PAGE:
I really do believe that all 4 reasons I listed above are basically the same, "I opt out because I do not see the value in public education."

We are so lucky to be art teachers, because there is way too much mandatory assessement testing in public schools. In art the children can just "be and enjoy" school. But I have to agree with Erica, these homeschoolers would love to have the best of art lessons we provide in our classrooms if they could pick and choose - which they often do!

Enjoy!

Mary said...

I love this discussion Erica! I have seen a huge increase in homeschooling as well.Some of my students are homeschooled. And I have to say I am always impressed with their manners and their ability to interact appropriately with the group.Their parents make sure they are very involved in after school activities: Cub Scouts, Little League, ect.But I have seen the type Phyl speaks of too, pulling in and out of public school. I have a tremendous amount of respect for those parents who do homeschooling well. There is no way I could take on that supreme responsibility. (How would I grapple with math after 5th grade ha!)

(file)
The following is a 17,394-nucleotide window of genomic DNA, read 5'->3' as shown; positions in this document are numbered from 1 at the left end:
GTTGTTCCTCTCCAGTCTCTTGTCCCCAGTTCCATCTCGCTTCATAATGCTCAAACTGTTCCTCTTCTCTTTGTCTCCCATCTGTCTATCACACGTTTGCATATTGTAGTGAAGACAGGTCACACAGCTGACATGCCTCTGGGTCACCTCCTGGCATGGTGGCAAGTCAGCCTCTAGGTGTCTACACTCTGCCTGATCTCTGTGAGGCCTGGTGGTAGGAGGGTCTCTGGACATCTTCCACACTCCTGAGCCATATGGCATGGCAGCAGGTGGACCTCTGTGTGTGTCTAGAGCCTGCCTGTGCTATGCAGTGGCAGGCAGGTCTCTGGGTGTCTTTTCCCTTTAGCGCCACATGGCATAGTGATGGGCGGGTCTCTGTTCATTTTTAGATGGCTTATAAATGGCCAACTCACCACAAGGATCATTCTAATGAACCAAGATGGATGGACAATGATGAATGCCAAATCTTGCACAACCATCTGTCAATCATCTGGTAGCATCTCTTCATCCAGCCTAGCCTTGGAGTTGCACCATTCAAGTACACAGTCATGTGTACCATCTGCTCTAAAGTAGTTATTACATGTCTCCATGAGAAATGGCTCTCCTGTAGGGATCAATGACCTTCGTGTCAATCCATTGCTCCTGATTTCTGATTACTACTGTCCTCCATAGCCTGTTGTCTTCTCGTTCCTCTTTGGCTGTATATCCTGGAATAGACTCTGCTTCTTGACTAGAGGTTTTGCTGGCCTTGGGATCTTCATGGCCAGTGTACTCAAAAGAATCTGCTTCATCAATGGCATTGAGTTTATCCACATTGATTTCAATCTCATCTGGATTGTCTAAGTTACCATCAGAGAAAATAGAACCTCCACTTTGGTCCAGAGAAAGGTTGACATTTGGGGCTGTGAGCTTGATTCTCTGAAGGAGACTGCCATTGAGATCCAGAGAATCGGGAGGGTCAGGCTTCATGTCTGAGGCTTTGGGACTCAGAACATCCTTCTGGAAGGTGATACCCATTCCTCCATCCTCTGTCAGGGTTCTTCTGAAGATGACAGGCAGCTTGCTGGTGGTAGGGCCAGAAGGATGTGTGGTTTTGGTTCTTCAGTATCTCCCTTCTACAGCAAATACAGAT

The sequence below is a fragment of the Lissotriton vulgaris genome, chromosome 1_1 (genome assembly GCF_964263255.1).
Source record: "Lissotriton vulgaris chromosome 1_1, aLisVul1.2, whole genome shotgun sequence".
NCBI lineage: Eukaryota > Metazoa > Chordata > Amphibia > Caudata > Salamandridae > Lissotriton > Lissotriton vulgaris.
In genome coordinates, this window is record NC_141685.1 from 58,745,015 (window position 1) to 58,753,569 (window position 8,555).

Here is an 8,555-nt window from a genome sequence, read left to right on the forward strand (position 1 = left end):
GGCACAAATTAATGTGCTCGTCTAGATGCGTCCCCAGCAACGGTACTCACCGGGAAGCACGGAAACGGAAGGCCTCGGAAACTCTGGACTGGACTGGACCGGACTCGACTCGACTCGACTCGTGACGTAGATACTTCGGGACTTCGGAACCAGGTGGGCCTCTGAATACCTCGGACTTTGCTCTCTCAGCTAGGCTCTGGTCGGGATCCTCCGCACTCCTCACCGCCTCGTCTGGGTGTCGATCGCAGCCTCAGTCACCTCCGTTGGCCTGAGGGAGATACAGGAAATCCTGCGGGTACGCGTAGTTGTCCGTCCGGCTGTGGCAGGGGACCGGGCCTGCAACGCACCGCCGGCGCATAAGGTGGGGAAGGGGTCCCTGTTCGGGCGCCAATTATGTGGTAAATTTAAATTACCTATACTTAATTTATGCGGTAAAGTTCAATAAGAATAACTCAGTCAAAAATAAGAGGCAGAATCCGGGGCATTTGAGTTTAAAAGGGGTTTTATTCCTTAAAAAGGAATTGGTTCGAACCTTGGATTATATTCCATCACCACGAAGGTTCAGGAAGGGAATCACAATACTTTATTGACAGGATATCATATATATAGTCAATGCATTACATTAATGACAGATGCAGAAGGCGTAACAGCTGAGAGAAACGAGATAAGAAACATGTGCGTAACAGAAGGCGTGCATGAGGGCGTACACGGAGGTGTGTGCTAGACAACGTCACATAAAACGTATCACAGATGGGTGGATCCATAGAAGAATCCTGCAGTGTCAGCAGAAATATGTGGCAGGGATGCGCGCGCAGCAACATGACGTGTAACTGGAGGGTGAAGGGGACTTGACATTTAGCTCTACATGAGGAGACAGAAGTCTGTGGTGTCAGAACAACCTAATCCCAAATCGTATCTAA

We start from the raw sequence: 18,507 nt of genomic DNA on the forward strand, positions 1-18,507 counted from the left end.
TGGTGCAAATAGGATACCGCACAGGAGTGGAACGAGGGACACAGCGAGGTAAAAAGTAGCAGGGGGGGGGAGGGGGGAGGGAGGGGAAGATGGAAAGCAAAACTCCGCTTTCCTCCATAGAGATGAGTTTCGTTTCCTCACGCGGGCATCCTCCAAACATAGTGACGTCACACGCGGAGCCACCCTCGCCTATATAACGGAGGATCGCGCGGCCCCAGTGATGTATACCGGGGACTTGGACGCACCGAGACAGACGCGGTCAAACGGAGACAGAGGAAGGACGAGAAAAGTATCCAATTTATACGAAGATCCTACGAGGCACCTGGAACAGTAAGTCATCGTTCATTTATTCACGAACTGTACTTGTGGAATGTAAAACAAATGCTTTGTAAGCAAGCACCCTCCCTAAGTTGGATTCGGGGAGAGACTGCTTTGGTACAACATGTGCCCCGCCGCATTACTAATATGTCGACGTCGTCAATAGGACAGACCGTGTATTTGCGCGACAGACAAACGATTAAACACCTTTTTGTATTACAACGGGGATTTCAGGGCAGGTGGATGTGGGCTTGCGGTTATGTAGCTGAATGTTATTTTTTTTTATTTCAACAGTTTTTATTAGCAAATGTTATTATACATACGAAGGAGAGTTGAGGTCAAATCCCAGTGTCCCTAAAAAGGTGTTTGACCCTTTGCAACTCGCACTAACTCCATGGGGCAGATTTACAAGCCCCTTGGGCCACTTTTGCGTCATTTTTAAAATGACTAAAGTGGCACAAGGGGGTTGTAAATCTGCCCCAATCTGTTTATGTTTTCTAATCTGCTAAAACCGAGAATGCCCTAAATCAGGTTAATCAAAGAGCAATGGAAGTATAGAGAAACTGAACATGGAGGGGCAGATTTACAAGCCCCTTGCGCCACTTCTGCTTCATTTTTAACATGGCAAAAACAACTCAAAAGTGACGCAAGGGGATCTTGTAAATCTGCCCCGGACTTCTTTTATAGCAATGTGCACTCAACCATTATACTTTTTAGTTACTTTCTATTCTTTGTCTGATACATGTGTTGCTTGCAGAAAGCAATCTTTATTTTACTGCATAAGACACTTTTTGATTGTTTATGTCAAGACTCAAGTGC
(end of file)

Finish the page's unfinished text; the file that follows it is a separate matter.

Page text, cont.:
Art Project Girl said...

Amy, there's a lot there, and I agree whole heartedly, but I guess it's like preaching to the choir! We're both public educators (smile:)

Phyl, oh wouldn't it be heaven to be a "granola" type homeschooler. It would make me the happiest person on earth to spend every day exploring and going on field trips with my girl. . . but I will never take school away from her!